At the Lego store the other day they were talking about a "more powerful" train motor for the Maersk train (I was asking about adding a second motor to the red cargo train so it would go uphill). But I think it's the same motor that already comes with every other train out now. I bought an spare train motor (was on sale online) and I think THAT is the old version.

What is the difference between the two (beside the power cable)?

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2 Answers 2


Well the power cable is the main difference, as one motor was made for the short-lived 9V RC system while the other is the current PF one.

However, that doesn't mean the internals are the same. From Philo 's motor comparison page, you'll see that the PF motor is better, and that fortunately the performances are much improved [over the RC one], with an efficiency and power even exceeding the old 9V train motors.

  • Great link! Luckily the older motor isn't the REALLY OLD 9V Train version (seems to be a weaker RC Train version that was sold with only one set according to brinklink). All I know is this is very confusing. Even the new train motors are 9 volts, right?
    – tooshel
    Commented Oct 22, 2012 at 16:19
  • 1
    Yes, the LEGO company has been using 9V for a while now. The RC motor came with two train sets in 2006: 7897 and 7898, but that system was a transition between the old 9V-through-track trains and the new PF ones, the only thing they kept were the plastic-only rails. Note that due to the Technic nature of wheels, you can also use other Technic motors - such as they did for the Emerald Night.
    – Joubarc
    Commented Oct 22, 2012 at 18:47
  • Oh, so to power the Emerald Night you didn't use a regular train motor? Interesting.
    – tooshel
    Commented Oct 23, 2012 at 16:32
  • 3
    Indeed the official way (as in, there are instructions for how to do so) is with a PF XL motor which is lodged in the cabin and powers one set of the big wheels. I suppose how the wheels are arranged would make it difficult to use a regular motor (and I don't think the PF one existed at that time). That said, you could also modify the tender to put a regular motor or two in it, but then you have to push the locomotive itself and it's prone to derailing if the wheels aren't rearranged seriously.
    – Joubarc
    Commented Oct 24, 2012 at 7:51

Some useful information I can share from experience. The PF train motor has much more torque than it's 9V. predecessor. The old motor typically took around 3 "clicks" on the remote to get the engine moving, while the new motor starts moving the engine on the first "click". The added torque is much better suited for small loop tracks where the train is constantly pulling into or out of a turn. The train cars typical in Lego sets with only 2 sets of wheels, instead of bogies with 2 pairs of wheels, really drag through corners since they don't conform to the curve. This is also why these cars are always so short, if they were too long they would actually derail.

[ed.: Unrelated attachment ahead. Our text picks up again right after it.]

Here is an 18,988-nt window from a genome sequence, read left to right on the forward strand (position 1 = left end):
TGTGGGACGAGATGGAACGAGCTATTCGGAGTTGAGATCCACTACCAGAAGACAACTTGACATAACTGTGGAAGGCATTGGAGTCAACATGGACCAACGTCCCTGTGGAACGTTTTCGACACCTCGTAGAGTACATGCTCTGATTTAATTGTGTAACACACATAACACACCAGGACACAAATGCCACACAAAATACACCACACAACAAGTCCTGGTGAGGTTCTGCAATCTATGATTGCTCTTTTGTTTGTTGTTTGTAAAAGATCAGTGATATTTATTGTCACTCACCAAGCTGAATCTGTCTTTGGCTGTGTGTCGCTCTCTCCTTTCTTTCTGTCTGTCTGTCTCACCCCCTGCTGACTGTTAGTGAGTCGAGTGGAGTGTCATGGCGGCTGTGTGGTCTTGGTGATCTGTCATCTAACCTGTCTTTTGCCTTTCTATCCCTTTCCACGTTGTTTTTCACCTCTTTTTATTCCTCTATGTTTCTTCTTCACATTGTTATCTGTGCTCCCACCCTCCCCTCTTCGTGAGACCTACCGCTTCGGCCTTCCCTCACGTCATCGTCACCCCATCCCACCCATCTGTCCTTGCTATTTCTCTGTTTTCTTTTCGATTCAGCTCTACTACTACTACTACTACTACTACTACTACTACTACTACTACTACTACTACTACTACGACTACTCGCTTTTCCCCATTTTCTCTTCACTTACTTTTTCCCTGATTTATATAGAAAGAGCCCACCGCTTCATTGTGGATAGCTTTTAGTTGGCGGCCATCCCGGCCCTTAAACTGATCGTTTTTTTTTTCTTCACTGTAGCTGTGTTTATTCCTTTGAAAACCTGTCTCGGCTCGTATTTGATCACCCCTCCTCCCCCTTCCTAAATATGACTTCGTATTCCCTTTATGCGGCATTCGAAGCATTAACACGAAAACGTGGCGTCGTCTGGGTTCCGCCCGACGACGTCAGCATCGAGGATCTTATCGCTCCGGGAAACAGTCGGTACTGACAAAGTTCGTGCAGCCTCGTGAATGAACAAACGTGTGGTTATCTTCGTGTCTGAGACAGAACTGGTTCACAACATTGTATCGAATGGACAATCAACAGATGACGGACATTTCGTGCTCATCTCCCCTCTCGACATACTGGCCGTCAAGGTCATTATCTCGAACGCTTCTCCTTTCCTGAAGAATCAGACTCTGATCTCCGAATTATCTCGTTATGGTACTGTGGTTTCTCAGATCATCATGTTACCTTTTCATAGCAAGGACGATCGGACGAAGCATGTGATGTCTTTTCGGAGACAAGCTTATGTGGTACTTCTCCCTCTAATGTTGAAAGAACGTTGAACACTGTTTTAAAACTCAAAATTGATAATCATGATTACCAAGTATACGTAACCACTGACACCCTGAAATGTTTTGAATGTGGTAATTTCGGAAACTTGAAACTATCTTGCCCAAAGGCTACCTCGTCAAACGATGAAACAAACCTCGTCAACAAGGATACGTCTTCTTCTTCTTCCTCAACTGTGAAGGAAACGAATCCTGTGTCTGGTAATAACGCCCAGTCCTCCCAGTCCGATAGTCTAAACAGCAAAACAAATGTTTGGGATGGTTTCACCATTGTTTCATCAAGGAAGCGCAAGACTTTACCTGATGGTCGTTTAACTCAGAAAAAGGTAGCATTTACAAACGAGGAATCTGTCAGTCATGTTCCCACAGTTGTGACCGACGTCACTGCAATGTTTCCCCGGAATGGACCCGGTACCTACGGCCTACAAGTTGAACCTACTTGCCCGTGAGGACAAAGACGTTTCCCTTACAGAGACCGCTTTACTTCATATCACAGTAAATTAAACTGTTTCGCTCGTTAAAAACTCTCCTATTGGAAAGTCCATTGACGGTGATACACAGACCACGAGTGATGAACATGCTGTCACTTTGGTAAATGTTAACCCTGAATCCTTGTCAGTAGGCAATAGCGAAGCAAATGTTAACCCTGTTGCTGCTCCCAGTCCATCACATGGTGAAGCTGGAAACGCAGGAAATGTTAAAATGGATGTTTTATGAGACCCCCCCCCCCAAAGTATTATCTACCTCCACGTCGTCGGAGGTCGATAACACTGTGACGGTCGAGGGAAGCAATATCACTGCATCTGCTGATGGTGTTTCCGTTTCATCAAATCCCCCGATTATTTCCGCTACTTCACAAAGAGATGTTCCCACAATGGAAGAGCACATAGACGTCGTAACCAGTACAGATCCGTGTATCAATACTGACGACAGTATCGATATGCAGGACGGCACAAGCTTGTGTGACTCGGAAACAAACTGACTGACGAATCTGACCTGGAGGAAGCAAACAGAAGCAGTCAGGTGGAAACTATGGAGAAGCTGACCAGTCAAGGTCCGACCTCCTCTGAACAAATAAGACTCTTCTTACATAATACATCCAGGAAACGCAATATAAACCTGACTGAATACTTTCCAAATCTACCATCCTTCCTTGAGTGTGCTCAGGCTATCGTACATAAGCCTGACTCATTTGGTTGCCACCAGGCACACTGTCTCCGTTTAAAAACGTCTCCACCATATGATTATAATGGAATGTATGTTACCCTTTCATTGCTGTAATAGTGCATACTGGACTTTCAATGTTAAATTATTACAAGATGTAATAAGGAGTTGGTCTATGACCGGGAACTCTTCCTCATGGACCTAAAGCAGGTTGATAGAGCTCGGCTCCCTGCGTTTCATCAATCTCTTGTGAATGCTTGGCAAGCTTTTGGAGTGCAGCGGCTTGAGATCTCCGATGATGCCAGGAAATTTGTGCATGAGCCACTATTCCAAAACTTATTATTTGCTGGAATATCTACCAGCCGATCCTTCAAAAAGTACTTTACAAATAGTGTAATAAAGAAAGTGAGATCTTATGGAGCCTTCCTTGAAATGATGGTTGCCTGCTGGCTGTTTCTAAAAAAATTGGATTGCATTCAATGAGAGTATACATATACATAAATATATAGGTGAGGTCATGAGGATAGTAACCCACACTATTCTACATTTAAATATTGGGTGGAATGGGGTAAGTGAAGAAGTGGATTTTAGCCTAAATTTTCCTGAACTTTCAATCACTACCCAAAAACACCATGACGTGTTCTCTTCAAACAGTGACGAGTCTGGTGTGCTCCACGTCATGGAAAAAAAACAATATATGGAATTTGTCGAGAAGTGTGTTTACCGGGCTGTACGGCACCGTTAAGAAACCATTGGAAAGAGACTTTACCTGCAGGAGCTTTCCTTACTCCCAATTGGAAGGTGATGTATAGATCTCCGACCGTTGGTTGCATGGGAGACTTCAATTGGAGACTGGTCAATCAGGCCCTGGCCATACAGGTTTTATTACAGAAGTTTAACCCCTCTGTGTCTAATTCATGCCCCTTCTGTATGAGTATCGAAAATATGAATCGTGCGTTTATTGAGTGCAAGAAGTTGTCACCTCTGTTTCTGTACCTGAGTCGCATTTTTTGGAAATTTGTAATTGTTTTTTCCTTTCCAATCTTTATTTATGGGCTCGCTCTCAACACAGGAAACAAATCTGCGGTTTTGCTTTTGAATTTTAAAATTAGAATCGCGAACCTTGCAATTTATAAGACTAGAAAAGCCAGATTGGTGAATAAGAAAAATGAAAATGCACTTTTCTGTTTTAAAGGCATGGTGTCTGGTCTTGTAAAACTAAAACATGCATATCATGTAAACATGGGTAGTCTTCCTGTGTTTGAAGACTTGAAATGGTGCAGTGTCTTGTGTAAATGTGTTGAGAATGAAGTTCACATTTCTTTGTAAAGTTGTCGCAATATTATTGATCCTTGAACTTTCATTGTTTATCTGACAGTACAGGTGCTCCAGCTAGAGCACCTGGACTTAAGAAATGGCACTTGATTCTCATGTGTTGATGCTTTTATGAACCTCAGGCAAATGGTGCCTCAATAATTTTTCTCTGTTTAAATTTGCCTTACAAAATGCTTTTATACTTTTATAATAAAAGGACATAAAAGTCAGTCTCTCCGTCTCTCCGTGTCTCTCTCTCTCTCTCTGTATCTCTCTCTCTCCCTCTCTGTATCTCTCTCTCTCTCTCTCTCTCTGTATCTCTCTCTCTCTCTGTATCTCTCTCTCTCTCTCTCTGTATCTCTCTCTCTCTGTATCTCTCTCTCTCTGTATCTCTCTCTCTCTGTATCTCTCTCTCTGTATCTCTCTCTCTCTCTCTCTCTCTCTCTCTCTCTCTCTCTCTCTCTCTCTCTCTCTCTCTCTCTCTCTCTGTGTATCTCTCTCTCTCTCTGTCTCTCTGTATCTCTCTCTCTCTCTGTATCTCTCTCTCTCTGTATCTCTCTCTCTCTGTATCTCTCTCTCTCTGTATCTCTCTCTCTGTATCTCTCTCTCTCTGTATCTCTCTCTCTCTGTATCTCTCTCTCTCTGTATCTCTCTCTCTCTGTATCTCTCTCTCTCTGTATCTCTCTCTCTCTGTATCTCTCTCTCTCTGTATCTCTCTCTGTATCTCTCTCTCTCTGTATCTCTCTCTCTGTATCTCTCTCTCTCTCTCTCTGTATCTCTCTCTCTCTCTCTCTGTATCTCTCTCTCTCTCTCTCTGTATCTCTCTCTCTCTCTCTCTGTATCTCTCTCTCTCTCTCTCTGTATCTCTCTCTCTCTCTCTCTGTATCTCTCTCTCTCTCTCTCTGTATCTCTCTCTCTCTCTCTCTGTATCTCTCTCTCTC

The wire difference is significant because on the early model the wire "plugged" into/onto the motor base. The new PF motor has a wire permanently attached protruding from the motor base. These motors and their power supplies are backwards compatible, but require one of the two "Power Functions Extension Wires" to work. These wires have both a "standard" 9V. connector and a PF style one. Hooking "Old" to "New" is as simple as replacing the wire with one of these. Hooking "New" to "Old" requires adding this wire to the permanently attached PF wire, which can be problematic when trying to "stuff" all that wire into your narrow train base.

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In my experience the upgrade is totally worth it, most notably our Christmas train which spends most of it's life going around in a small circle. It doesn't sound like it's constantly straining anymore and the batteries last longer.

It is also worth noting that neither of the motors came with/come with the "decorative" side piece when purchased separately. If you're replacing one motor for another then it's not an issue since the piece is the same for both "RC" motor types. If buying one to motorize a previously non-motorized train then you are going to want/need to buy these pieces separately. This is kind of annoying given the cost of them after shipping given how small they are.

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I realize this is an old question, but I felt I could add some useful information for anyone who happens upon it in the future.

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